The Allegory of Plato's Cave

Samuel's picture

The Allegory of Plato's Cave
Category: Religion and Philosophy

Samuel Thomas Poling, Blog #141, The Allegory of Plato's Cave

For those of you who do not know the Allegory of Plato's cave, let me just explain it shortly.

Imagine the human race is chained to a wall of a cave, they can not move even their necks. Behind then is a tunnel leading out of the cave into the bright world. Behind them also is a fire pit. Puppets dance in front of the fire, casting shadows on the walls of the cave for the prisoners to see. The humans can talk to each other and were chained there their entire lives.

When they talk, wouldn't they talk of the shadows as if they were real things? What would happen if one was freed and could see the actual puppets and could go outside into the real world? Would he go? Would he be blinded by the light and not be able to make sense of anything? Will he return to his chains? Will he free the others? Will the others wish to be freed? Lots of questions. Is reality just an illusion and is everything only shadows?

Well, I was asked if I would consider myself one who would venture out or one who would remain chained. Here was my response.

Would I consider myself one who goes out and ventures or one who stays chained to the norm? There are a lot of ways to answer this - depending on how you take the question. Most people will think it means either out going/willing to try knew things or not. Thus, everyone will probably respond: "I consider myself one willing to venture out of the cave."

So, although I do believe myself to be one who isn't chained to the norms, I feel someone awkward saying so. Why? Because everyone else is saying it.

If it is unpopular I am more likely to consider it. Although something's popularity isn't what I use to make my choices, if two things are otherwise equal I will go with what is unpopular. Things are more attractive to me if they make me stand out. Like, although I am an atheist for logical reasons, I enjoy the shocked looks on other people's faces when they hear it.

I do venture from the norms, but that's what everyone else is saying!
In other words, by saying, "I stand out!" you are... well... not, because everyone is saying the same thing, for the same reasons. It's because it sounds "good" and "right" to you, because it's considered cool to be "open to new ideas." But in order to actually be open to new ideas, I'd like to hear an appeal to why one would remain chained to a wall.

So, in order TO venture forth, I must now appeal to being chained. Because everyone else is taking the other path - thinking they're taking the lone one, when they are obviously not.

Why would I remain chained to a norm? It's simple. Because of doubt. Not fear, not cowardice, not laziness... Doubt. Let's consider, for a moment, the venturing forth is believing in a new idea. Accepting something new. Well, where is the doubt? What if something new is false? What if something new is dangerous? What if something new, if believed in, will contradict and slow down learn the progress of acquiring real truth?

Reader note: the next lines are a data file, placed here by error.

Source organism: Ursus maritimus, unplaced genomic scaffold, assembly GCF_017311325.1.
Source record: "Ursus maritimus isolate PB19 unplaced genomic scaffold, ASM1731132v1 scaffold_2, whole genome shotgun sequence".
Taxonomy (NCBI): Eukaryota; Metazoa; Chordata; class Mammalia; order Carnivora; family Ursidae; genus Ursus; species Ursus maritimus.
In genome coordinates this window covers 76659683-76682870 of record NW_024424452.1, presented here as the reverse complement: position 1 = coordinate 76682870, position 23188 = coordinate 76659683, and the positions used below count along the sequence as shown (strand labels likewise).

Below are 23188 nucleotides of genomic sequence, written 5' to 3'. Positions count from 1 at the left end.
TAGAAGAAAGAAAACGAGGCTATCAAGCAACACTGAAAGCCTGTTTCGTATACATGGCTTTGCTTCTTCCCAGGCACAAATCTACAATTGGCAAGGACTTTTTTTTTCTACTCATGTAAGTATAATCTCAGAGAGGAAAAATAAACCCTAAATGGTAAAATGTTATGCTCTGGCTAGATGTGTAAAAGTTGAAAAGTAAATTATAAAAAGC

Their must be doubt. Their must be questions. Their must be debate. For if you automatically believe something - if you automatically accept something - you may be making a mistake. And a mistake, once so believed, will take the place of wonder. And that is a terrible loss. "Let me tell you how things are," appealed Plato, "You are caught in delusion." Yes, Plato said he knew much more of the truth. Obviously not in those exact words, but you get the point.

If you accept something just because it is new you sacrifice wonder. You trade the truth (that you do not know) for what could be, for all you know, to be falsehood. Keep your wonder; don't let anyone tell you the answer. Until you know the answer to be truth, with reason, observation, and experience, then you cannot believe it. You cannot believe it because then you will never know if it is true or not, and you will never wonder and seek the answer. Let us preserve our veracity, as Robert G. Ingersoll once put it.

For maybe what we believe are shadows dancing on a wall are real, and the puppeteers are the illusions - the shadows of the imagines flashing on the wall.

If you mean going out to seek the truth, then yes, you should do that. You shouldn't be chained to something for the sake of avoiding research. You shouldn't refuse to cross examine yourself and your beliefs. You should, for it you do not, you may be incorrect, and that can be very problematic.

But if you mean going out accepting a new idea just because it's offered to take you from the norm, you shouldn't do that either. You should remain chained until you know the idea is true. Chained to honesty. Chained to the correct answer: "I do not know." Don't unhook that chain. Not until you do know.

If someone returns from outside the "cave" claiming to be enlightened, then yes follow him in one respect, but do not follow him in another.
Follow him out into the world and ask for his reasoning and evidence. Question him and follow what he is trying to say when he explains his alleged enlightenment.
But do not follow him out into automatic acceptance of his claims. That is to say, do not follow him blindly.

Perhaps the "enlightened one" is blind. Follow him out without questioning the tone of the sun, and you may become blind as well. And then you may never see the truth of the question at hand.

This is all I am saying. Be open minded to the possibility, but do not automatically believe it.

Samuel Thomas Poling, Blog #141, The Allegory of Plato's Cave